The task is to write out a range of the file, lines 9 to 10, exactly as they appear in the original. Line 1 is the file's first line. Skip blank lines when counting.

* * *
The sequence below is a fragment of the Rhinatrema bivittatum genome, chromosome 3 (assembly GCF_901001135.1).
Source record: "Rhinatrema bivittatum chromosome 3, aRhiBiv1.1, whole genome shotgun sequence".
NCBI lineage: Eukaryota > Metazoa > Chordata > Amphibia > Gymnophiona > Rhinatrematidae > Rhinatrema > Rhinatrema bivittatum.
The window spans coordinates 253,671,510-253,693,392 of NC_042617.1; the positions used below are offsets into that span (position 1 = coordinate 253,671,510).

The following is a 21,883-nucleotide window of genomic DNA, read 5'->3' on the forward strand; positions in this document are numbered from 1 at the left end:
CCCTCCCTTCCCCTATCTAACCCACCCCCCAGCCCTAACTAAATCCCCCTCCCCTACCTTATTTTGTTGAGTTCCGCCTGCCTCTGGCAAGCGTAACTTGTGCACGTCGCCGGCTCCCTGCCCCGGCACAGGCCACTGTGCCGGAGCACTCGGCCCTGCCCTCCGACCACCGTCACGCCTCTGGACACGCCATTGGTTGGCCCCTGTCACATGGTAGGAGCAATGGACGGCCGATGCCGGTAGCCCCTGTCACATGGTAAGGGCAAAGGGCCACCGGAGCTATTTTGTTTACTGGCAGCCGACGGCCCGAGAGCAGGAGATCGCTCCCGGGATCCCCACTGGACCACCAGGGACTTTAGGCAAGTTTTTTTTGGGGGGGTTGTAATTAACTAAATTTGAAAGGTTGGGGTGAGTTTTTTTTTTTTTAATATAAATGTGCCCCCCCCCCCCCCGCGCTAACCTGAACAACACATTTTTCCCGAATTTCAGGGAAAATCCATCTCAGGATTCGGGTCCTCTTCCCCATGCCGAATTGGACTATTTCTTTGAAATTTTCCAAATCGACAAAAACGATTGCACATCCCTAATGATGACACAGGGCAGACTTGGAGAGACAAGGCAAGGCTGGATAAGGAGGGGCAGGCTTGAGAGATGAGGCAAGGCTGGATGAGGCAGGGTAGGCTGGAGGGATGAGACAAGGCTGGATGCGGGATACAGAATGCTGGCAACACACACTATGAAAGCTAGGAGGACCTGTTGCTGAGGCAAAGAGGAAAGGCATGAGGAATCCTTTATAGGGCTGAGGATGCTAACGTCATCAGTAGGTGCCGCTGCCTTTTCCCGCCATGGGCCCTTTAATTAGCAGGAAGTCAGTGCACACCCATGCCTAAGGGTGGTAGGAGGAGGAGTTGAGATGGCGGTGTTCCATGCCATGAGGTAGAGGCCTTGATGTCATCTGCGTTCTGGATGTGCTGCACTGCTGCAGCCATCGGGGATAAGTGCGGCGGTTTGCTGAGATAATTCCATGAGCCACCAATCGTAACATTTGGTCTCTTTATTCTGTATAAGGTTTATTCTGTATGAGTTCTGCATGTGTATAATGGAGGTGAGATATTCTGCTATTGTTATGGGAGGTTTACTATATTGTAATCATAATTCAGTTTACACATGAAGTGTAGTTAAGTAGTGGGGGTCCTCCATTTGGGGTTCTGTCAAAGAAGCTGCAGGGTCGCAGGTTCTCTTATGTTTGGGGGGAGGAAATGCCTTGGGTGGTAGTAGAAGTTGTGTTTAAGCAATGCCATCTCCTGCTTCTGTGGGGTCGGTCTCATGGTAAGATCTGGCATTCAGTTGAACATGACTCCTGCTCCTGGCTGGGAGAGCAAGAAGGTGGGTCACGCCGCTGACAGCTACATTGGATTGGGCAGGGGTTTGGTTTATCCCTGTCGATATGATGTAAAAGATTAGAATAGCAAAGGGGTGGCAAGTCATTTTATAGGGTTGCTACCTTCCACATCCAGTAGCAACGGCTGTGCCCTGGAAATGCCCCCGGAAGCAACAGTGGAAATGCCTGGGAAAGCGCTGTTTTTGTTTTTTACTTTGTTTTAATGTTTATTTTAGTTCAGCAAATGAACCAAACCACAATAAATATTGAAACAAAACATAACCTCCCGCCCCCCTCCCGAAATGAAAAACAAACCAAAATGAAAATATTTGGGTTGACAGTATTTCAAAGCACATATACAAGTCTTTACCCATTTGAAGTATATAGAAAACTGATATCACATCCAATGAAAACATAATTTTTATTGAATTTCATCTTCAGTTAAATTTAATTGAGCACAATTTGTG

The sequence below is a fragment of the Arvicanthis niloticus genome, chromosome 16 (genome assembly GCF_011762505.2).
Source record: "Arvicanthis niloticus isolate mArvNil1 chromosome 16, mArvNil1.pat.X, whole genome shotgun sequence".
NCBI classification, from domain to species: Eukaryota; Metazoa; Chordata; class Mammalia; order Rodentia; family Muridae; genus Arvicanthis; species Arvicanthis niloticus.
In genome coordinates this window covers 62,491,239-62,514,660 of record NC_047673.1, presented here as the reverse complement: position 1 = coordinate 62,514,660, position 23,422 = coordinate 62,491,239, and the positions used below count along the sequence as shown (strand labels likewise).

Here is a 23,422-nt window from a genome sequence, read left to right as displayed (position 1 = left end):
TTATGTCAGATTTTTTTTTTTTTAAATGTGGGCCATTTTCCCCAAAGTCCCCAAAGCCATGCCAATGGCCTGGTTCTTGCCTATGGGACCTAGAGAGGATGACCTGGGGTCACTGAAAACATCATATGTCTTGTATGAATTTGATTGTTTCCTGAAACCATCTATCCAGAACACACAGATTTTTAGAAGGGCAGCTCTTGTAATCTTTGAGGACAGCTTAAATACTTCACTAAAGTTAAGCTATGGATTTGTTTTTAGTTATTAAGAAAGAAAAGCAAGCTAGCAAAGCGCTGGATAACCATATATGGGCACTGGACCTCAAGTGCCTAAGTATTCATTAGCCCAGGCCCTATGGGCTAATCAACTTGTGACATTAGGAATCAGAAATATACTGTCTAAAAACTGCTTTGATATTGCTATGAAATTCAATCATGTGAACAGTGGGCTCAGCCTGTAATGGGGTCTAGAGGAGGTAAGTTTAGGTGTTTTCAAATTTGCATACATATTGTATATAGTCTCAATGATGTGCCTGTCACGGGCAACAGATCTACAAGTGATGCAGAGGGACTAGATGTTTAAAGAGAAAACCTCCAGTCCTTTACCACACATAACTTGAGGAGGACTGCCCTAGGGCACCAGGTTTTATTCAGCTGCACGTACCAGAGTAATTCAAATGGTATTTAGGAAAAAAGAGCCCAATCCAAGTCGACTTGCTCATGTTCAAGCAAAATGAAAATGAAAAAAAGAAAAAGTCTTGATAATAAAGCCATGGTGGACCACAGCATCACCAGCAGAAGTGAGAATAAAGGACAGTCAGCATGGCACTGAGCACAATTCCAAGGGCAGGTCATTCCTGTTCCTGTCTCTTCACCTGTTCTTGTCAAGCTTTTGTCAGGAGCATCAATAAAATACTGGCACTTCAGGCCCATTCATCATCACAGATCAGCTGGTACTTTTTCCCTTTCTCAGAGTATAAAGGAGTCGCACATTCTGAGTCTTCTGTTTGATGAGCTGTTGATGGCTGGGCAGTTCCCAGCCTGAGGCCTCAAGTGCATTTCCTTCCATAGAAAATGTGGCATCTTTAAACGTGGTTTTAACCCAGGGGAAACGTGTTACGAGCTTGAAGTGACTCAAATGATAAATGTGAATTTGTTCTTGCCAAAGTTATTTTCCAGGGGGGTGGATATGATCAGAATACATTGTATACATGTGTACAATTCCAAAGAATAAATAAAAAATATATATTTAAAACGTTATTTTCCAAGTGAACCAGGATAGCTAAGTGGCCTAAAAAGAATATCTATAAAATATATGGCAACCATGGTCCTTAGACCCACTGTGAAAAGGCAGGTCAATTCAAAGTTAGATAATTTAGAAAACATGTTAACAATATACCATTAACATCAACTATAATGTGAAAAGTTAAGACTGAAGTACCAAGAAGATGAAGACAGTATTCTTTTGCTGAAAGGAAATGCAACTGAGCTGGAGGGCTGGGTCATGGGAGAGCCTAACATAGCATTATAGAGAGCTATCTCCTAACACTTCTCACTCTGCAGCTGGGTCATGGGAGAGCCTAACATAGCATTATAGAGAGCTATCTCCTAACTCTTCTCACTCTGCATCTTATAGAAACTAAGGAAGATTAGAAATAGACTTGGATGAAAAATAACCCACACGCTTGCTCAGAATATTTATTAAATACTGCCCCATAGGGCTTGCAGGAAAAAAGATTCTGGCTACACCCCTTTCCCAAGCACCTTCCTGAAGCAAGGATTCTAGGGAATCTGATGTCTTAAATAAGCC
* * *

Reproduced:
NCBI classification, from domain to species: Eukaryota; Metazoa; Chordata; class Mammalia; order Rodentia; family Muridae; genus Arvicanthis; species Arvicanthis niloticus.
In genome coordinates this window covers 62,491,239-62,514,660 of record NC_047673.1, presented here as the reverse complement: position 1 = coordinate 62,514,660, position 23,422 = coordinate 62,491,239, and the positions used below count along the sequence as shown (strand labels likewise).